What You Need to Know About the EEOC Decision

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July 17, 2015
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Gregory R. Nevins

What Just Happened

The Equal Employment Opportunity Commission (EEOC) issued a landmark ruling this week that the sex discrimination provisions of Title VII of the 1964 Civil Rights Act protect employees who suffer discrimination because of their sexual orientation. 

The decision starts by noting the indisputable truth that sexual orientation discrimination against an individual only occurs because of that individual’s gender.  And even an explicit “no gays allowed” policy works this way because in order to label and exclude someone because that person is lesbian, gay or bisexual, you have to take into account the gender of the person in relation to the gender of the person  they love. News that “Robinson is marrying the mayor’s daughter” can’t be acceptable only if it’s Steve Robinson in accounting, but lead to discrimination against Stephanie Robinson in sales.  That’s sex discrimination.

And there’s another obvious road to the same result:  It’s been bedrock Title VII law for a quarter century that bosses can’t discriminate against workers seen as not conforming to common gender stereotypes. After Price Waterhouse refused Ann Hopkins partnership because they considered her too brash and assertive for a woman, the Supreme Court agreed that was sex discrimination. This principle applies whether an employee is seen as gender nonconforming just because she’s “butch,” for example, or because she’s engaged to another woman. 

What Happens Next

For government workers, the landscape looks like this:  Federal workers now have a clear, unquestioned claim for sexual orientation discrimination under Title VII, and can seek all Title VII remedies, including backpay and attorney’s fees.  Local government workers can seek similar relief under constitutional principles. But, state workers cannot get money to compensate for discrimination, basically being limited to reinstatement, other nonmonetary relief and attorney’s fees  -- unless and until courts adopt the EEOC’s analysis and confirm that they too can sue under Title VII.  This incongruous state of affairs, among other things, calls out urgently for Congressional action to enact explicit, effective sexual orientation (and gender identity) nondiscrimination protections for everyone.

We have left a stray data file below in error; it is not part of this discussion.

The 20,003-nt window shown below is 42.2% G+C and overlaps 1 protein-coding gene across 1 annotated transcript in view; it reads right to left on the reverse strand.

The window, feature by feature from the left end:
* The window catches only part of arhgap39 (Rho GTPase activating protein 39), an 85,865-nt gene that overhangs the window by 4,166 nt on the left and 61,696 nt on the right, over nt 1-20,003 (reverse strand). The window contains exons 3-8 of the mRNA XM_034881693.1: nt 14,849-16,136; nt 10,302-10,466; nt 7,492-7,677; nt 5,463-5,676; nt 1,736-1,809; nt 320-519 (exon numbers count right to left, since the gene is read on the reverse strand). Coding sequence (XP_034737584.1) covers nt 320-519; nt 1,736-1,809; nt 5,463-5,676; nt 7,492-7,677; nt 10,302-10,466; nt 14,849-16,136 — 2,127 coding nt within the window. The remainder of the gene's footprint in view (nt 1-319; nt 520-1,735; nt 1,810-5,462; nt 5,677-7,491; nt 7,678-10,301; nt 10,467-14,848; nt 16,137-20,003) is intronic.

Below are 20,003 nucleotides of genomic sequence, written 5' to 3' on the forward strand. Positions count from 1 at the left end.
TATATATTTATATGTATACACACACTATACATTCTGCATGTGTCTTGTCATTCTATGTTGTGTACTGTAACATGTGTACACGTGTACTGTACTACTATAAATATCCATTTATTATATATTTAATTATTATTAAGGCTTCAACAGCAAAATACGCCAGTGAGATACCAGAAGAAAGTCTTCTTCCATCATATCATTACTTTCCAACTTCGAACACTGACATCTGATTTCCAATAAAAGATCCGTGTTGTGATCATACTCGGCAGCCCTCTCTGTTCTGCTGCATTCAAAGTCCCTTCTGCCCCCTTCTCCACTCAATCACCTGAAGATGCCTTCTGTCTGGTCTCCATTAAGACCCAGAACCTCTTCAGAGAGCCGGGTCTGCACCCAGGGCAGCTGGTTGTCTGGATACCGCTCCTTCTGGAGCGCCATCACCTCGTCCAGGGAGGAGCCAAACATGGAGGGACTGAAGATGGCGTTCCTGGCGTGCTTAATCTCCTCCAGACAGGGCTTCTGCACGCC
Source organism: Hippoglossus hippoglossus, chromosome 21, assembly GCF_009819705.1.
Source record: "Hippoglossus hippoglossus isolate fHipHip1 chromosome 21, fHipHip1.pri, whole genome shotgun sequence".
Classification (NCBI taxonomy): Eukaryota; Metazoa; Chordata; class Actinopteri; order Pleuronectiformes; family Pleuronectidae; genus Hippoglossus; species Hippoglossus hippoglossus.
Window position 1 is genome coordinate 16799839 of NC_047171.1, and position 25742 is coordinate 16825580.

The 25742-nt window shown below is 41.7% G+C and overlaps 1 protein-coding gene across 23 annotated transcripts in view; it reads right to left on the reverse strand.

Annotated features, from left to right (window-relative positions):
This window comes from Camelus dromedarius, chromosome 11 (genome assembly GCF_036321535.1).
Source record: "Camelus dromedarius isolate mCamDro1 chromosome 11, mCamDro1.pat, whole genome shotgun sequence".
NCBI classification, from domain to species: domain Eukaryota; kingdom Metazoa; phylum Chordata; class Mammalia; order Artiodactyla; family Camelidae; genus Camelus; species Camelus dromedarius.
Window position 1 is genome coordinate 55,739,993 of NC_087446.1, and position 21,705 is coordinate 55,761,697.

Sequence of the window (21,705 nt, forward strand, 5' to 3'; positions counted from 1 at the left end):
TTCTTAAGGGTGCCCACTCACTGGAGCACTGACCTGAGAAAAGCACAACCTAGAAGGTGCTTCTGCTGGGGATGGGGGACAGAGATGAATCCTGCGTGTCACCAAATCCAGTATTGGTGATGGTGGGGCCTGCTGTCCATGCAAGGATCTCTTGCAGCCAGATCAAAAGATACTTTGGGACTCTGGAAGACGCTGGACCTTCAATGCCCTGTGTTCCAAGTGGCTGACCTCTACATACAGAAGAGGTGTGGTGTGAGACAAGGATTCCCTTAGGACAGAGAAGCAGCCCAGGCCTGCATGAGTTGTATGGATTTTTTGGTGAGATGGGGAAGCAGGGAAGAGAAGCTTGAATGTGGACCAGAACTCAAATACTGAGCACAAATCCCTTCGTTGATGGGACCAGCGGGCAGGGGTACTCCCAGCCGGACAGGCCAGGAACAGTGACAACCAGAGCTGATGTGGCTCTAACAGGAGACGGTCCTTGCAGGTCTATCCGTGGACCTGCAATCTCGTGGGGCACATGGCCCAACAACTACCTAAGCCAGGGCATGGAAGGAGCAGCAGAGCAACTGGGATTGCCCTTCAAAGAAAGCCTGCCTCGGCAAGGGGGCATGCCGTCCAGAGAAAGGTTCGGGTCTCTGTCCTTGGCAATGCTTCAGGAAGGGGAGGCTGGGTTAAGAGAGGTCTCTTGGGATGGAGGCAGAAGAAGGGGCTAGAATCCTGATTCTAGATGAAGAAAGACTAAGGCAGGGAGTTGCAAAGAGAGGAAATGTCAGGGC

For those working for a private employer with 15 or more employees, the world looks like this: Even as I write this, the best corporate-side employment lawyers in the country are writing memoranda to their clients about the EEOC decision.  They probably are pointing out that it is both well-reasoned and thorough, but that it also has yet to be adopted by the federal courts.  Then comes the bottom line:  Employers could discriminate on the basis of sexual orientation and then argue in court that Title VII lets them do so, but it would be risky. Given the obvious logic the EEOC has laid out, such employers might well lose in court.

Why Does Congress Still Need to Act?
This decision brings welcome protections for some and a promising legal tool for many.  But, it also highlights why a broad, explicit federal antidiscrimination law is urgently needed.  First, this decision speaks only to employment.  It does not address housing, credit, education and other areas in which the sex discrimination analysis is less fully developed.  And it has even less bearing on public accommodations, where LGBT people experience pervasive discrimination and the current federal law has no ban on any forms of discrimination based on sex. 

We need and deserve comprehensive protections in federal law, and the public supports that.  But even just in the employment context, it’s now even clearer than ever that those members of Congress who have been blocking explicit sexual orientation job protections are doing employers no favor.  Everybody would benefit from explicit statutory protections. Explicit protections would provide clear guidance to employers, level the playing field among businesses and reduce the likelihood of costly discrimination cases. Most important, a clear and comprehensive federal bill would protect LGBT workers from being discriminated against in the first place.  It’s that simple. And it’s time.